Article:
Regular and consistent contact work with teenagers (or any of the people within your sphere of influence for that matter) is the most effective way to disciple, lead, and influence others. I believe in the 'program' and what it means for the community, but nothing replaces church - that face-to-face time in the name of Jesus - outside the walls.
Regular and consistent contact work with teenagers is the most effective way to disciple, lead, and influence others.
I stated my reason for the question of "Why" for Contact Work in my previous post titled, "Doing Healthy, Faithful Contact Work." I want to encourage you to read that post before continuing with this one, especially if you wonder why contact work is necessary. In that post, I share my own story of how one event at a high school football game forever changed how I lead in student ministry.
Within the two types of contact work - direct and indirect - that I introduced in my previous post, contact work can be done on three different levels: Present, Engaged, Invested. Whether you work full time with students at a school, church, or organization or simply love teenagers, understanding the basis for how each of these levels function will allow you to develop a better and more effective strategy to make contacts with students.
PRESENT - Simply being where kids are. This is the most introductory and basic form of contact work. It only requires you to show up! Being present does not even mean meeting kids. Simply put, it is being in the same place with kids at the same time. It is being seen. This could mean going to a sporting event, theater play, or hanging out a popular venue for your students.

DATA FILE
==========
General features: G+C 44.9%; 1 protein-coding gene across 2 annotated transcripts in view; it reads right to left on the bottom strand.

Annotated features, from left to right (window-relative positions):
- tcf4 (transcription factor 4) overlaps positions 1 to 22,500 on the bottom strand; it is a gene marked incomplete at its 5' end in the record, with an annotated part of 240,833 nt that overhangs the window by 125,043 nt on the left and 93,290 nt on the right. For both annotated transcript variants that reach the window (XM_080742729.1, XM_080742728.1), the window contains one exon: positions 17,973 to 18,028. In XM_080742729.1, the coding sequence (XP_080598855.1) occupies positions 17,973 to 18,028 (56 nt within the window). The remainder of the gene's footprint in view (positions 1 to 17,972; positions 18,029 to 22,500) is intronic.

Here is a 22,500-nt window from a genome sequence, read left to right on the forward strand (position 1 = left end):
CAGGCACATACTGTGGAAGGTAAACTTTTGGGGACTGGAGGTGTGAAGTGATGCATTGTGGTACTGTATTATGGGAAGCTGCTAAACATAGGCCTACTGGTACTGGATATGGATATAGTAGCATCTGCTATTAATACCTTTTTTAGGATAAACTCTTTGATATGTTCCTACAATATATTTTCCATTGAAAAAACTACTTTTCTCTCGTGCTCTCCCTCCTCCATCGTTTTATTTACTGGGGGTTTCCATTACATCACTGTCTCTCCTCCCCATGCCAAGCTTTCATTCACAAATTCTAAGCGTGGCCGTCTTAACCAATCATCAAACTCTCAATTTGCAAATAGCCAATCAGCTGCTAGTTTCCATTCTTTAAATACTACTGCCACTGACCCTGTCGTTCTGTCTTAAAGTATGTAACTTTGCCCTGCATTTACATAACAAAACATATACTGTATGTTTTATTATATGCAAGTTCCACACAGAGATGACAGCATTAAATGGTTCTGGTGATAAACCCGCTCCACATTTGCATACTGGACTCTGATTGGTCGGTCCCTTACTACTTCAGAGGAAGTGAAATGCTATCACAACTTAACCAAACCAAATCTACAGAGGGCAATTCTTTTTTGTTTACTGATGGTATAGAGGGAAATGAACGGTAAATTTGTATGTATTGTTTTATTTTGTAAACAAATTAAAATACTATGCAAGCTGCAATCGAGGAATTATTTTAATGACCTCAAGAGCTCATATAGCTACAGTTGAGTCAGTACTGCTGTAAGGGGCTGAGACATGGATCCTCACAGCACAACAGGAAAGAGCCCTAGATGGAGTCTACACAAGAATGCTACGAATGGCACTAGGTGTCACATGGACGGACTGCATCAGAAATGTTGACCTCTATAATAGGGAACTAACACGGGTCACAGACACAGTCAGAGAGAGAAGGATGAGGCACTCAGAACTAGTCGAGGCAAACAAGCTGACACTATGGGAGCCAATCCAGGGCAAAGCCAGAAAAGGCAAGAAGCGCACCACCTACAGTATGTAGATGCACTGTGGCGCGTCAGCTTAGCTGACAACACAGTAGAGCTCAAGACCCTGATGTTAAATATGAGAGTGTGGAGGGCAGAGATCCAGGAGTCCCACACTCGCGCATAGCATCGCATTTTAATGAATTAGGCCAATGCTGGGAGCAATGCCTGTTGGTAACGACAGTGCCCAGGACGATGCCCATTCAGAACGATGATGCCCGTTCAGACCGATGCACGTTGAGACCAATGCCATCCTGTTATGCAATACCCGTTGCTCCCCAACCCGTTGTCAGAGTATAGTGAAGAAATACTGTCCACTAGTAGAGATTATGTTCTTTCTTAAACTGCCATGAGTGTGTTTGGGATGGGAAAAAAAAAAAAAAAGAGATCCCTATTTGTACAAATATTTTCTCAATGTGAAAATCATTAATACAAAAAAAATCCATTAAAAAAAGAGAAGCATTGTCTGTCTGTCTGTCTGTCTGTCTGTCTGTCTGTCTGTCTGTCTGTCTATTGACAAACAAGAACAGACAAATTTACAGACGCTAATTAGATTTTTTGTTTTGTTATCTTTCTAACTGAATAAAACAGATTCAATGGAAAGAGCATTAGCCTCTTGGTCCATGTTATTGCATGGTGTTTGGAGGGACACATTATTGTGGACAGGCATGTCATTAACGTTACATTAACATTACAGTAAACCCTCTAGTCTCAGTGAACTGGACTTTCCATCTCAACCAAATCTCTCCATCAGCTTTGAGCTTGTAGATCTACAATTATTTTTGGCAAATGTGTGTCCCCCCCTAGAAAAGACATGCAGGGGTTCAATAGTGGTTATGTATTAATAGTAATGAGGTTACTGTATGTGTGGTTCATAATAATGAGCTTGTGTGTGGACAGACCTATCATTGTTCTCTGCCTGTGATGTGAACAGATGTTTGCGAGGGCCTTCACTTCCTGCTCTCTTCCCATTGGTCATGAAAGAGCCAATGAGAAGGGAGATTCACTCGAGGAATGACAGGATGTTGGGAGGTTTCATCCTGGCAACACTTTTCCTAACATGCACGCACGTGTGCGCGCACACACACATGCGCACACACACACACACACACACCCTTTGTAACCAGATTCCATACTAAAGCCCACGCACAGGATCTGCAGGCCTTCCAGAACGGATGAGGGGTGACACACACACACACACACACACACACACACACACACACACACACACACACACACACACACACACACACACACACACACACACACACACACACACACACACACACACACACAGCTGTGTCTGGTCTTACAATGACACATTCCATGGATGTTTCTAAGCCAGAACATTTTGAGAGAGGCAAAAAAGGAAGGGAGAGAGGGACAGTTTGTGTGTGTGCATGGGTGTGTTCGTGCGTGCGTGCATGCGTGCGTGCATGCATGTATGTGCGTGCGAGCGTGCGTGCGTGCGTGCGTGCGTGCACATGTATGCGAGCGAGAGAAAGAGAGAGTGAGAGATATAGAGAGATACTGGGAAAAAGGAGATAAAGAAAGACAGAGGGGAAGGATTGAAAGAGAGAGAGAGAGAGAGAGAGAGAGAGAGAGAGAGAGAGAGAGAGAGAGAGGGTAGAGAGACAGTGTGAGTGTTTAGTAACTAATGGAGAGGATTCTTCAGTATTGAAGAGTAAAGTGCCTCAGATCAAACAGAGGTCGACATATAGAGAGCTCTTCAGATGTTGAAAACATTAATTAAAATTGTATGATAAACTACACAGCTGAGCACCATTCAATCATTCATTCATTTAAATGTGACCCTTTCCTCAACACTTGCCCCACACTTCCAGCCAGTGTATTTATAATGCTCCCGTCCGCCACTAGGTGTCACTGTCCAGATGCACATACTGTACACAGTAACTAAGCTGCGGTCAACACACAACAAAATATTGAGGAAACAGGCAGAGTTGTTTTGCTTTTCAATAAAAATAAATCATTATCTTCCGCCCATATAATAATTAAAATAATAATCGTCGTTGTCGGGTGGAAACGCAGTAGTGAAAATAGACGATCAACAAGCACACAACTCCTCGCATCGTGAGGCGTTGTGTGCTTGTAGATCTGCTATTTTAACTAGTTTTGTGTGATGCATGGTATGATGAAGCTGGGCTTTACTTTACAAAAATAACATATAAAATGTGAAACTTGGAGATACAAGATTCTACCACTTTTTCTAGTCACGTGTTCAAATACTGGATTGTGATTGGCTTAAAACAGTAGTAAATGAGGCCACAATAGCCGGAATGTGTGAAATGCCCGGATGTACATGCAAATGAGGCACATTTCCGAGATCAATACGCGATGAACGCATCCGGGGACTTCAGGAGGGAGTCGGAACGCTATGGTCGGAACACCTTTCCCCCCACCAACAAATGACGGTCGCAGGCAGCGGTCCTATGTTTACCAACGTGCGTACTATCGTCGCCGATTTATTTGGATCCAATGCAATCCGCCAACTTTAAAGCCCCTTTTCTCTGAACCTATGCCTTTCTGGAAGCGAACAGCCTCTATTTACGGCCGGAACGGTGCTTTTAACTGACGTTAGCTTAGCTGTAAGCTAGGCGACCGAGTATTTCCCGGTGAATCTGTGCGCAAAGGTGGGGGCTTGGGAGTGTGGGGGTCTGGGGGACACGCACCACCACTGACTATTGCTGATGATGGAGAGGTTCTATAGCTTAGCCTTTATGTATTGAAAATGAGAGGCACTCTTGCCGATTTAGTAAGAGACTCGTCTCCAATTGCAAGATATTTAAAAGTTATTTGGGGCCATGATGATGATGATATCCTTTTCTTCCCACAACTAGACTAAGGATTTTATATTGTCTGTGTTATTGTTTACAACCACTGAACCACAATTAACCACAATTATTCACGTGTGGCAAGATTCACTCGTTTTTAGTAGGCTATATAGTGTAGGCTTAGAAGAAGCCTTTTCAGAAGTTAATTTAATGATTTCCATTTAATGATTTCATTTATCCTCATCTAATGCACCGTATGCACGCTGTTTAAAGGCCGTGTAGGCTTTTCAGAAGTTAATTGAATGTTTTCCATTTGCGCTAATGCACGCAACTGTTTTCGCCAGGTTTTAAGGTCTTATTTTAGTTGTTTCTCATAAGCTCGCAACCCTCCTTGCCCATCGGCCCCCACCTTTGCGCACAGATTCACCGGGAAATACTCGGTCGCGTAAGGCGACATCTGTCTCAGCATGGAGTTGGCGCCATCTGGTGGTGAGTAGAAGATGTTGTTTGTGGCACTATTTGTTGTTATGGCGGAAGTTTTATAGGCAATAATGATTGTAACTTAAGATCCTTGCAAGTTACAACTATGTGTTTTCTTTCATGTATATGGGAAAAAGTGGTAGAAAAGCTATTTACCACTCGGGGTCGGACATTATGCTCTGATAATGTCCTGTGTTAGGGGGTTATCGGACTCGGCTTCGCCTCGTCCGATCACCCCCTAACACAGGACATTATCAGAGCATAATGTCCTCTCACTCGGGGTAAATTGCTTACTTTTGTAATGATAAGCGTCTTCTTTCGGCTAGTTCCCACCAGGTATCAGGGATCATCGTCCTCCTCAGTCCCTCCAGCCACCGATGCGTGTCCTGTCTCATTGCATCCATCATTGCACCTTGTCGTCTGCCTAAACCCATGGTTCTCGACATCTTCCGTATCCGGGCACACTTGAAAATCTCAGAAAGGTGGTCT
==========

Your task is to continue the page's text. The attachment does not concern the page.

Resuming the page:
ENGAGED - Meetings kids and building friendships. This is Contact Work 202. To engage means to see kids, enter into a conversation, and begin the process of building a friendship. But here's the caveat: to truly engage in contact work means beginning this process in their world outside of the program, which means dealing with whatever a teenager brings your way... without setting an expectation that they should be any different from how they would typically act. Moving from PRESENT to ENGAGED is a tough transition, but the more you gain experience in doing this, the better prepared you will become for meeting new students.
INVESTED - Intentional and dedicated time with a student for a specified purpose. After some time of being present and engaging with students on their turf, at some point, the initial process building friendships will transition into a growing, vibrant relational investment from both you and the student. To invest means to truly dig into the substance of formation, influence, and discipleship.
Your long-term relational investment into a student over time could not be accomplished without your intentional and consistent presence and engagement with all levels of contact work. Each level is necessary and vital for relational development. To forsake one or not give adequate time or energy to one dilutes the entire process, especially for students not already rooted in your program.
As you think about the next semester ahead, ask yourself the following questions:
- How you can make contacts with students on each one of these levels?
- What kid would benefit from you simply being present? Engaged? Invested?
- How much time should you allot to each level?
- What kind of content can you expect to discuss within each level?
- How can you assist a kid to transition from one level to the next?
- Are there other adults or even students who could assist you in each level - either as a partner or potential leader?
- What specific training do you need in order to better navigate contact work in general or, specifically, a level?
QUESTION: What is your contact work strategy?